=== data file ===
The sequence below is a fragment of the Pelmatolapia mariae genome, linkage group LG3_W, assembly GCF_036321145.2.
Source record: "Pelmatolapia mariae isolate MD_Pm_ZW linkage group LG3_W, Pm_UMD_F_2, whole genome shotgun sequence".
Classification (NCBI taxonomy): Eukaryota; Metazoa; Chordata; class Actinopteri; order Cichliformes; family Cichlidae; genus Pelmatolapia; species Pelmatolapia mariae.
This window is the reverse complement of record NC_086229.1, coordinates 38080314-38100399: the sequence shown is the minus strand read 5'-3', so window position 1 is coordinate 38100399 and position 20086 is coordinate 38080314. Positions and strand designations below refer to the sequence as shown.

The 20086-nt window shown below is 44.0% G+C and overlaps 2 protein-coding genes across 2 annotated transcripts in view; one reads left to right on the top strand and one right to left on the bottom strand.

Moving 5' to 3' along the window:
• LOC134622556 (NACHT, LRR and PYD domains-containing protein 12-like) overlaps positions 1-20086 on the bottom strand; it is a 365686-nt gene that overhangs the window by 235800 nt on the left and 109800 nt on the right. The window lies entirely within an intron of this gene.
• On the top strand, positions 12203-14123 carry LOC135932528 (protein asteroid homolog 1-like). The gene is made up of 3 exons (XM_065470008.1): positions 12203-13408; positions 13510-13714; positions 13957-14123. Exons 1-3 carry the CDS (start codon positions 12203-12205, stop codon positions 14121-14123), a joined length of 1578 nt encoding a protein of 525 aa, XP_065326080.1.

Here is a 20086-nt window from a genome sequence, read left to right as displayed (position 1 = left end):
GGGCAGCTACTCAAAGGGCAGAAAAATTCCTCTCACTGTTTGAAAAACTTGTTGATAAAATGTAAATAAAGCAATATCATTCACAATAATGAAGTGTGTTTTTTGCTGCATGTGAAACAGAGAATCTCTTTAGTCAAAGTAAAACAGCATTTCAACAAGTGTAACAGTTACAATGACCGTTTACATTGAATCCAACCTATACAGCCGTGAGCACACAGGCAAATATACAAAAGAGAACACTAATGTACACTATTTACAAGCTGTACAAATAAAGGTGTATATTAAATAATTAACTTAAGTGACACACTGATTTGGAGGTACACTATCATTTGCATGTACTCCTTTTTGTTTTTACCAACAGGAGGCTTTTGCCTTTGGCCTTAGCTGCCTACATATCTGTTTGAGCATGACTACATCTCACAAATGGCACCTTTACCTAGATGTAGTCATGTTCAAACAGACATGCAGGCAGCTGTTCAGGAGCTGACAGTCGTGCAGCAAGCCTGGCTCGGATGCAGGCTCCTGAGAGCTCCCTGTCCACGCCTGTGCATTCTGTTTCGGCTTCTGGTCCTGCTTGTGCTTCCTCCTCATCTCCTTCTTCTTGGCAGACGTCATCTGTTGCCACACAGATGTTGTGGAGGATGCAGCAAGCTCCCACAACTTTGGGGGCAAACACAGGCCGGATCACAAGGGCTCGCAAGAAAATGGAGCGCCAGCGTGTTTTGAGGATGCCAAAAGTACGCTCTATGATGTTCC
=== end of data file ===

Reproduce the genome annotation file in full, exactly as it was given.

The sequence below is a fragment of the Pelmatolapia mariae genome, linkage group LG3_W, assembly GCF_036321145.2.
Source record: "Pelmatolapia mariae isolate MD_Pm_ZW linkage group LG3_W, Pm_UMD_F_2, whole genome shotgun sequence".
Classification (NCBI taxonomy): Eukaryota; Metazoa; Chordata; class Actinopteri; order Cichliformes; family Cichlidae; genus Pelmatolapia; species Pelmatolapia mariae.
This window is the reverse complement of record NC_086229.1, coordinates 38080314-38100399: the sequence shown is the minus strand read 5'-3', so window position 1 is coordinate 38100399 and position 20086 is coordinate 38080314. Positions and strand designations below refer to the sequence as shown.

The 20086-nt window shown below is 44.0% G+C and overlaps 2 protein-coding genes across 2 annotated transcripts in view; one reads left to right on the top strand and one right to left on the bottom strand.

Moving 5' to 3' along the window:
• LOC134622556 (NACHT, LRR and PYD domains-containing protein 12-like) overlaps positions 1-20086 on the bottom strand; it is a 365686-nt gene that overhangs the window by 235800 nt on the left and 109800 nt on the right. The window lies entirely within an intron of this gene.
• On the top strand, positions 12203-14123 carry LOC135932528 (protein asteroid homolog 1-like). The gene is made up of 3 exons (XM_065470008.1): positions 12203-13408; positions 13510-13714; positions 13957-14123. Exons 1-3 carry the CDS (start codon positions 12203-12205, stop codon positions 14121-14123), a joined length of 1578 nt encoding a protein of 525 aa, XP_065326080.1.

Here is a 20086-nt window from a genome sequence, read left to right as displayed (position 1 = left end):
GGGCAGCTACTCAAAGGGCAGAAAAATTCCTCTCACTGTTTGAAAAACTTGTTGATAAAATGTAAATAAAGCAATATCATTCACAATAATGAAGTGTGTTTTTTGCTGCATGTGAAACAGAGAATCTCTTTAGTCAAAGTAAAACAGCATTTCAACAAGTGTAACAGTTACAATGACCGTTTACATTGAATCCAACCTATACAGCCGTGAGCACACAGGCAAATATACAAAAGAGAACACTAATGTACACTATTTACAAGCTGTACAAATAAAGGTGTATATTAAATAATTAACTTAAGTGACACACTGATTTGGAGGTACACTATCATTTGCATGTACTCCTTTTTGTTTTTACCAACAGGAGGCTTTTGCCTTTGGCCTTAGCTGCCTACATATCTGTTTGAGCATGACTACATCTCACAAATGGCACCTTTACCTAGATGTAGTCATGTTCAAACAGACATGCAGGCAGCTGTTCAGGAGCTGACAGTCGTGCAGCAAGCCTGGCTCGGATGCAGGCTCCTGAGAGCTCCCTGTCCACGCCTGTGCATTCTGTTTCGGCTTCTGGTCCTGCTTGTGCTTCCTCCTCATCTCCTTCTTCTTGGCAGACGTCATCTGTTGCCACACAGATGTTGTGGAGGATGCAGCAAGCTCCCACAACTTTGGGGGCAAACACAGGCCGGATCACAAGGGCTCGCAAGAAAATGGAGCGCCAGCGTGTTTTGAGGATGCCAAAAGTACGCTCTATGATGTTCC